Suspended between the not-quite-spring and the surely winter’s over it’s been 6 months since the course began. An encounter I had recently was playing on my mind as I rode down the canal on my inappropriately London-ey road bike to the gallery this morning. It was on the way back to Stoke, with a delayed train meaning I found myself with an awkward wait for my connecting train in London. I tried a favourite pub of mine for a quick dinner, forgetting it was a Friday night until I arrived to the familiar ruckus of young professionals drinking away the sour taste of a week at work. No chance of a quick dinner, so I took a slow meandering walk through the back streets and on to Euston where I found a corner of the station pub and ordered myself a pint of fizzy lager. It wasn’t long before another gentleman came and sat opposite me – me on my table of 6 for one and with plenty of space around this meant just one thing; that two strangers where about to have a conversation to fill a moment of time between their comings and goings.
“Where are you headed? Not headed, just arrived.”
He was a software engineer. Monied. Or at least exuded that sort of macho self confidence that only comes from money or insecurity. He was on the way to meet someone who had been drinking all day and decided he needed to catch up a little. We spoke in the sort of cyclical stop start sort of way that occurs when two people are trying yet have little common ground. He had never met a potter, he said. Nor I, a software engineer. 6 months is a long time to be immersed in making pots. The echo chamber – to borrow a term so frequently used it has lost all meaning – of people who care about the most subtle of lines, the soft quality of the clay, the marks you make and how you as an individual comes through in your pots, is so far removed from those in the world who may come to buy them. We have a near obsessive motivation to capture that quality, but I couldn’t help but feel as though perhaps that is too abstract a quality for most people who might add a piece of hand made pottery to their world. All too easily are these marks can come across as unrefined and crass. Is it possible to be true to yourself and to the quality of the material without alienating a large portion of people ? Why would you want to position your work in such a way that it may lead to exclusion? I do not know and have no desire to do so but I do realise how easy it is to become so focused on the detail, with that focus re-radiated by peers and tutors, to the extent where we can lose site of the fact that we are making pots to be enjoyed by people, not just by potters.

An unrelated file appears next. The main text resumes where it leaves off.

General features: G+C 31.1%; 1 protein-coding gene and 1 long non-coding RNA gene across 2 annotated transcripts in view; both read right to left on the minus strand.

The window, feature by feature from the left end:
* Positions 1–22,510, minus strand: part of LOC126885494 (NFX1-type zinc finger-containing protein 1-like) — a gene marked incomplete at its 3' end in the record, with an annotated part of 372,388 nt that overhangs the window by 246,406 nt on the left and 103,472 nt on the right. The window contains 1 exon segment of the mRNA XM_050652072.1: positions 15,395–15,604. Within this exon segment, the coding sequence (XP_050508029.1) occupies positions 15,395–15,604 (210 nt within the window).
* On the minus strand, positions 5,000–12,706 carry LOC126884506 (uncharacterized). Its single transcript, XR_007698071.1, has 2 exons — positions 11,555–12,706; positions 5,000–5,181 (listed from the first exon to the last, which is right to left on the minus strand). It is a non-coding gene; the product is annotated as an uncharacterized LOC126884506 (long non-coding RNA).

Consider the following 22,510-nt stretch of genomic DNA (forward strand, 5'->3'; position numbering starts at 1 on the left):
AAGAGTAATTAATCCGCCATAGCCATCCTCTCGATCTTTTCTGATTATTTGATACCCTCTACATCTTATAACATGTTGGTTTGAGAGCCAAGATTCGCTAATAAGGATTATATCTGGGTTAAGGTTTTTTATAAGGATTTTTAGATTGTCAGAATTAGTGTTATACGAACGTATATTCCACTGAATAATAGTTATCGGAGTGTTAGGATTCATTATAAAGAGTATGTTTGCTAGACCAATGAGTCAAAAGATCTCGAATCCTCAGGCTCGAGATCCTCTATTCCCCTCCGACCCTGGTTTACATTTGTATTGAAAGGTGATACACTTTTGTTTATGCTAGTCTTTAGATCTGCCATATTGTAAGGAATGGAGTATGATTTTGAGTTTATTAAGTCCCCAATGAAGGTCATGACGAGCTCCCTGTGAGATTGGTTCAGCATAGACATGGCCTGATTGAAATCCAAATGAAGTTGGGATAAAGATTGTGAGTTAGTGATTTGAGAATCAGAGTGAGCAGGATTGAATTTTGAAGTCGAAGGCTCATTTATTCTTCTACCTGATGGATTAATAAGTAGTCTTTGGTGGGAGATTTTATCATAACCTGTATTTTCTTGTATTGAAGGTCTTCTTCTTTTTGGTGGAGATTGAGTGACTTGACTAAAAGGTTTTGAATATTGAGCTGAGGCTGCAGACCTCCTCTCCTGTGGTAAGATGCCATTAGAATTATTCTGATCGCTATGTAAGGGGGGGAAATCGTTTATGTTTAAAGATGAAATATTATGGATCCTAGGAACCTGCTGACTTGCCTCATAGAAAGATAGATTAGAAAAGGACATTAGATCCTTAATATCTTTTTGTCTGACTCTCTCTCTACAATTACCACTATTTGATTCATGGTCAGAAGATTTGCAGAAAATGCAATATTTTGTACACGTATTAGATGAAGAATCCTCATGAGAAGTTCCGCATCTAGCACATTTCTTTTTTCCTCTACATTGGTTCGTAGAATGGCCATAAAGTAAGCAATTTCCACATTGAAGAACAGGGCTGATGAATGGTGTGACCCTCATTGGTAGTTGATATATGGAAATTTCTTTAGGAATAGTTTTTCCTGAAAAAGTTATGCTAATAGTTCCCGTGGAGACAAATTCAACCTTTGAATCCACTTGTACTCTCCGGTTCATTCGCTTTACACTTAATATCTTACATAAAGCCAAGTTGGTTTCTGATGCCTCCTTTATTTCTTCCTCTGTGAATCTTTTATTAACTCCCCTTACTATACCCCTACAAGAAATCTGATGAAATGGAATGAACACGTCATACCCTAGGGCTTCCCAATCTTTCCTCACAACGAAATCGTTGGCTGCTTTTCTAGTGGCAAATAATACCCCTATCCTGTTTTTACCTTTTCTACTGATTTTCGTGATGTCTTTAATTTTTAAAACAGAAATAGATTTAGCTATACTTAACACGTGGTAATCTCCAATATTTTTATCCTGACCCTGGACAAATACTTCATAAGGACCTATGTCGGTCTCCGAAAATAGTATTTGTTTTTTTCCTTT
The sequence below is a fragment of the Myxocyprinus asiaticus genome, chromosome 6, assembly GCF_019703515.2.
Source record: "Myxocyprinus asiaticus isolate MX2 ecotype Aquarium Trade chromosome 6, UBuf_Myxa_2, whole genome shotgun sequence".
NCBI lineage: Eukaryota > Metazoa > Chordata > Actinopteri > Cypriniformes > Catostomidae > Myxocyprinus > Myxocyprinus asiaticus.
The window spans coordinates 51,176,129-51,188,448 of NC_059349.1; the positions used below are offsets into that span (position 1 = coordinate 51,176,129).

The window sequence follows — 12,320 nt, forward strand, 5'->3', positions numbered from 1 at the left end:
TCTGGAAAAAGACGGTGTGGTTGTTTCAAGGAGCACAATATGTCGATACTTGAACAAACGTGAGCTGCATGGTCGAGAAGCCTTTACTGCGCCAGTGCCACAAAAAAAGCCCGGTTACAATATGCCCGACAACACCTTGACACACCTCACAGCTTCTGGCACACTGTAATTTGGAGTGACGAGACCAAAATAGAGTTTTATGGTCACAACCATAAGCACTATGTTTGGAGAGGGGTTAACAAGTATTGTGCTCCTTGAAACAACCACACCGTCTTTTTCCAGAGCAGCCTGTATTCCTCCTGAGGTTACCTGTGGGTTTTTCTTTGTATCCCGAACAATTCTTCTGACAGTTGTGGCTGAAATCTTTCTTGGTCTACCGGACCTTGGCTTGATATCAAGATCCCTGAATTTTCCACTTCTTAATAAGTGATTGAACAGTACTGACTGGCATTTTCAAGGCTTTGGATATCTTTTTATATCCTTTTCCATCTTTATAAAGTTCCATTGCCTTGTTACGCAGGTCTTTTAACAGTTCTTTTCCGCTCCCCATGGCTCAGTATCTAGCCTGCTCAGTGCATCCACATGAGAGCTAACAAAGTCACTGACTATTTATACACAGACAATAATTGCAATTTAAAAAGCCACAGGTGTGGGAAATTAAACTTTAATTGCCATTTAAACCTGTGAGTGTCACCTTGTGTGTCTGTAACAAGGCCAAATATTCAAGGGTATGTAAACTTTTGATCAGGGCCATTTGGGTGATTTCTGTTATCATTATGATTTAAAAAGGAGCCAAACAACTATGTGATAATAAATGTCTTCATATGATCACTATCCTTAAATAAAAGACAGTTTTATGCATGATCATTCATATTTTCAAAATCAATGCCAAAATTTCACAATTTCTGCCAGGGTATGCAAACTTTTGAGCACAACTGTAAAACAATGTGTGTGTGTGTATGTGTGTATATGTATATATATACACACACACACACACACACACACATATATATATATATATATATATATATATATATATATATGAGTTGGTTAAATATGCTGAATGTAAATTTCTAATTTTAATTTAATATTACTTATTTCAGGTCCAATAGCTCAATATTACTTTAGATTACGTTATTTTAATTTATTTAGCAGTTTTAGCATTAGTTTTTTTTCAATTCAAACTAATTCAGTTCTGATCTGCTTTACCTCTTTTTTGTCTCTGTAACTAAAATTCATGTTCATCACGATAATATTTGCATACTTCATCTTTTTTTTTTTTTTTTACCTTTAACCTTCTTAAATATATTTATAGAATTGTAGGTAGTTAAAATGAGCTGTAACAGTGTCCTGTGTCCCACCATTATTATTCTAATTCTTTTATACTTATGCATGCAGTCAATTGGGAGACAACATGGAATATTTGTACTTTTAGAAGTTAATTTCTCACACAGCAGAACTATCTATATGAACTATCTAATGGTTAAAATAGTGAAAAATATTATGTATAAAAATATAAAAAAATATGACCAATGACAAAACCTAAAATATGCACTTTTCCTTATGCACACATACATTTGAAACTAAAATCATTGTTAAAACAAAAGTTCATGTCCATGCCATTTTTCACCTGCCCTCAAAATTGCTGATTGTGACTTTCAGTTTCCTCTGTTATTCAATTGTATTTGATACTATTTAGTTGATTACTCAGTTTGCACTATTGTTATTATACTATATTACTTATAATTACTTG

The Spode site in Stoke wraps round itself and hides all manner of secrets and creative hubs. Fort Knox, it is both welcoming and off-putting simultaneously. The creative spaces stand in stark contrast to the barren and dank rooms that have been forgotten alongside them. None more than the China Halls, a sort of half relic of the corporate vision of sustainable preservation of historic spaces, with its door and awning faux-staunchly adjoined to tempt people off the street before disappointing them with a defunct expanse of prime development opportunity. But in front of these halls stands a little rose garden, that is being looked after and transformed alongside the community by artists. Yesterday I went there as they were firing a kiln full of bricks, for the garden, made by people in the community who care about the future of the public space. The tension between the inaccessible world of the site, and the public facing creativity of a small group of people got me thinking about the pottery world in general, and how we cannot wrap ourselves in our own obsessions to the degree that we entangle ourselves so much in the maze of the material that we are left with nothing but the form of an impenetrable fortress that is alien and uninviting from the outside.
I write this in the back end of the Clay College website. A world alien to me, full of code and things I do not understand; a digital labyrinth like the channels and corridors at Spode, and I find myself thinking about that software engineer. I am in his world now: I cannot see the beauty and I do not understand the desire to engage with it, know about it, or make it. And I think about pots. And how this world that we make may never be understood at all.